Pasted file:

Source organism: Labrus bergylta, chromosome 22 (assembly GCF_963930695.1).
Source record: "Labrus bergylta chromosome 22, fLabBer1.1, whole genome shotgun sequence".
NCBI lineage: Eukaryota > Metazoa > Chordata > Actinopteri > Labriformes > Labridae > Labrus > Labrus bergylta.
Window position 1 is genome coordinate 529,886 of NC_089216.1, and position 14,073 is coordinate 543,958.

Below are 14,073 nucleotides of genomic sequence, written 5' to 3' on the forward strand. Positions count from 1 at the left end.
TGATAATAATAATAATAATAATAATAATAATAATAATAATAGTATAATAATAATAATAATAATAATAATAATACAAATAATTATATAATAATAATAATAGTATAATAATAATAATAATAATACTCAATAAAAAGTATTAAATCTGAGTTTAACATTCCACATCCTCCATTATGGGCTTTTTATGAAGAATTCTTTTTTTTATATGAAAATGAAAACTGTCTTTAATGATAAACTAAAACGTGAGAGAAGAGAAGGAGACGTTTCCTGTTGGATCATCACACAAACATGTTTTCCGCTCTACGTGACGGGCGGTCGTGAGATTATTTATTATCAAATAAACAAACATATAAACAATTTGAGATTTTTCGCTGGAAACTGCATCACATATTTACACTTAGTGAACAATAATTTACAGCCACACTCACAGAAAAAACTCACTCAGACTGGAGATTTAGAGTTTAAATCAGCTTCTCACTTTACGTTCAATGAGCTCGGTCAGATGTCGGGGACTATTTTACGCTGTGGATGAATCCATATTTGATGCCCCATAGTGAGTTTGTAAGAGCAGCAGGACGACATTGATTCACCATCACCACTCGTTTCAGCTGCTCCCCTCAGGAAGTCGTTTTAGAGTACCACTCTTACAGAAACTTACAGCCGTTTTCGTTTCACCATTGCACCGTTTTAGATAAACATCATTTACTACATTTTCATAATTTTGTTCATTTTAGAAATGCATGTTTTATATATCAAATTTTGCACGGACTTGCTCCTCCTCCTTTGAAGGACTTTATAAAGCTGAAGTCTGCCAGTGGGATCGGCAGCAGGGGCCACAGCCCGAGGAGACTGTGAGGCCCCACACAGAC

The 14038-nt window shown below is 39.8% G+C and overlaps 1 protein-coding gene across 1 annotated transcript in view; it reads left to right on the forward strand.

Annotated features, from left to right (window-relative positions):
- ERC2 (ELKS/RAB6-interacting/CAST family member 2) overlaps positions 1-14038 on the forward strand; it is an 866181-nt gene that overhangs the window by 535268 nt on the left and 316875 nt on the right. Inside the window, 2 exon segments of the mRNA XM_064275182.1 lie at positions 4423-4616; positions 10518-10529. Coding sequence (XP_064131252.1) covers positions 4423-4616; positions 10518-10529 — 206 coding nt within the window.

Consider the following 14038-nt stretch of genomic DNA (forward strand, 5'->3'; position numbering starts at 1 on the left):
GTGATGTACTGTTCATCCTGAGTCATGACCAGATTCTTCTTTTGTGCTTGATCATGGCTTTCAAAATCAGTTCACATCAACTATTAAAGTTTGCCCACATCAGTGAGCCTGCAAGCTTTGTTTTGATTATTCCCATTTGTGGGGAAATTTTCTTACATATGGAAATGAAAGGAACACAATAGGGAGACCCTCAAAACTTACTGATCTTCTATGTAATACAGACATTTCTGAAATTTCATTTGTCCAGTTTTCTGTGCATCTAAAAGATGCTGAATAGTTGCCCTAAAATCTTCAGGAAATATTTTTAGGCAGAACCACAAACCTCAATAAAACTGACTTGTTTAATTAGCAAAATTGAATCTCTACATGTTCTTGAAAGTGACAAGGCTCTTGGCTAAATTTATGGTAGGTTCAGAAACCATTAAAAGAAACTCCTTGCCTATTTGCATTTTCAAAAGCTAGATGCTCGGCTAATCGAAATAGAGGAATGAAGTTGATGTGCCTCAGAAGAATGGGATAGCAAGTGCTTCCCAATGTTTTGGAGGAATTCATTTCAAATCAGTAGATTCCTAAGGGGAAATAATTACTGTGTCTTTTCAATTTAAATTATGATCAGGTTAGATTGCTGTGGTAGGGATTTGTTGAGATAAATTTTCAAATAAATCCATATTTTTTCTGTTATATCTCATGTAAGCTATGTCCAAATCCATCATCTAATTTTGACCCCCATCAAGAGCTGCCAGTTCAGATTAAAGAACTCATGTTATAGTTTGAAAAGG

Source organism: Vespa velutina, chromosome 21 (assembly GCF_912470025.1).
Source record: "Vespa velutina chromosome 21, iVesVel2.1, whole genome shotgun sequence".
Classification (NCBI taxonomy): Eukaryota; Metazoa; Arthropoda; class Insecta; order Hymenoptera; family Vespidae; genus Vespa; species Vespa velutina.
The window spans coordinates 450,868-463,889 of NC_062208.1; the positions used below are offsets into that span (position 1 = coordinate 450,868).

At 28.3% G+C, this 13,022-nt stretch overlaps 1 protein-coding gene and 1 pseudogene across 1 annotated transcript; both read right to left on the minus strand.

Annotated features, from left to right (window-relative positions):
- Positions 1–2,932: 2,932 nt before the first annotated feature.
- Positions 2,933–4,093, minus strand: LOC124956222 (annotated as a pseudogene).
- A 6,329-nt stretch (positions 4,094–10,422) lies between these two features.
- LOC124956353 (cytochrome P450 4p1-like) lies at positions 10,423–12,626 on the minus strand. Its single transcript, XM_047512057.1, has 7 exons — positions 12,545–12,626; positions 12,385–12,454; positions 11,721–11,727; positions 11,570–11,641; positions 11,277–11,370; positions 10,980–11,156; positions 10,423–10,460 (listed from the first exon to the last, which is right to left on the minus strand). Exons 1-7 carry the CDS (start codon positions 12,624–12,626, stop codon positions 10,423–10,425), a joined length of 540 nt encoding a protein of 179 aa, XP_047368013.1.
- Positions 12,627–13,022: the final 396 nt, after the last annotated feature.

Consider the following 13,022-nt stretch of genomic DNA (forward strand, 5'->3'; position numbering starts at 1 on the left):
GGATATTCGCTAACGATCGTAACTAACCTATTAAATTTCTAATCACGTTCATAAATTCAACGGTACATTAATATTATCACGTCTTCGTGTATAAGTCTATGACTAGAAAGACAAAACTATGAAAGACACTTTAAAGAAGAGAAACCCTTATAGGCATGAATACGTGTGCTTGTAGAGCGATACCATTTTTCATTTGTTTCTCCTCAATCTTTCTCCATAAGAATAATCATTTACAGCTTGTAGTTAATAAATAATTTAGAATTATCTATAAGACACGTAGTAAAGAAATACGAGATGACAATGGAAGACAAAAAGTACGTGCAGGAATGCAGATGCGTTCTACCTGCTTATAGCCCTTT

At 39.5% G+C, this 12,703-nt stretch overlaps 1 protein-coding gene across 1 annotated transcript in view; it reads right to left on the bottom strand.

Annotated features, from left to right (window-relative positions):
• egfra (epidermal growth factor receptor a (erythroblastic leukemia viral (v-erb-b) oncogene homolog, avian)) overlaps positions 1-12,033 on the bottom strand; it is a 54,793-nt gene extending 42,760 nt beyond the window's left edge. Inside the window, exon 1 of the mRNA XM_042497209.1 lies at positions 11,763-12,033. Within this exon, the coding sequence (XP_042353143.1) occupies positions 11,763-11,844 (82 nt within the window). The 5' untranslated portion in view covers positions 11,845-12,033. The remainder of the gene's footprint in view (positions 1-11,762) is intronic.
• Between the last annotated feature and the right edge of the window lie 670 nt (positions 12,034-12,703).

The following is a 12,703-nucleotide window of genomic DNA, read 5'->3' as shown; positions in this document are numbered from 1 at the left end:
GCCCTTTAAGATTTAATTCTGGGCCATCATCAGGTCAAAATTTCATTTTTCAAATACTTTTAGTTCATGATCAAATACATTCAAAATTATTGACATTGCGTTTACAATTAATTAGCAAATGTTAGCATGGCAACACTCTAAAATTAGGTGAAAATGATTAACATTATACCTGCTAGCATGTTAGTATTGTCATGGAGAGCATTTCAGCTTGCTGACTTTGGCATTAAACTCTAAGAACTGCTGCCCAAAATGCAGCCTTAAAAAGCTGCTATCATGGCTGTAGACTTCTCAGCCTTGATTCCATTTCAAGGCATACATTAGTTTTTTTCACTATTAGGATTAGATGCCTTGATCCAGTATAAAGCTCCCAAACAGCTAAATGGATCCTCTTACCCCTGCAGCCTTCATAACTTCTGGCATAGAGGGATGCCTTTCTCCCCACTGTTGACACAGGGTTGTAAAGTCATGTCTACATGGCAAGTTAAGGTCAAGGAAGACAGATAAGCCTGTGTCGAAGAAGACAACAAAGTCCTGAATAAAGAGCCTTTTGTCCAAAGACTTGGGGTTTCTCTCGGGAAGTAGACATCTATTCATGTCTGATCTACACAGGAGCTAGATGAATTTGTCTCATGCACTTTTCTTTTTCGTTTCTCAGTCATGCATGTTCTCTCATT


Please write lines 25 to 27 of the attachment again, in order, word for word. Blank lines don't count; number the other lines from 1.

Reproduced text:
At 39.5% G+C, this 12,703-nt stretch overlaps 1 protein-coding gene across 1 annotated transcript in view; it reads right to left on the bottom strand.

Annotated features, from left to right (window-relative positions):
• egfra (epidermal growth factor receptor a (erythroblastic leukemia viral (v-erb-b) oncogene homolog, avian)) overlaps positions 1-12,033 on the bottom strand; it is a 54,793-nt gene extending 42,760 nt beyond the window's left edge. Inside the window, exon 1 of the mRNA XM_042497209.1 lies at positions 11,763-12,033. Within this exon, the coding sequence (XP_042353143.1) occupies positions 11,763-11,844 (82 nt within the window). The 5' untranslated portion in view covers positions 11,845-12,033. The remainder of the gene's footprint in view (positions 1-11,762) is intronic.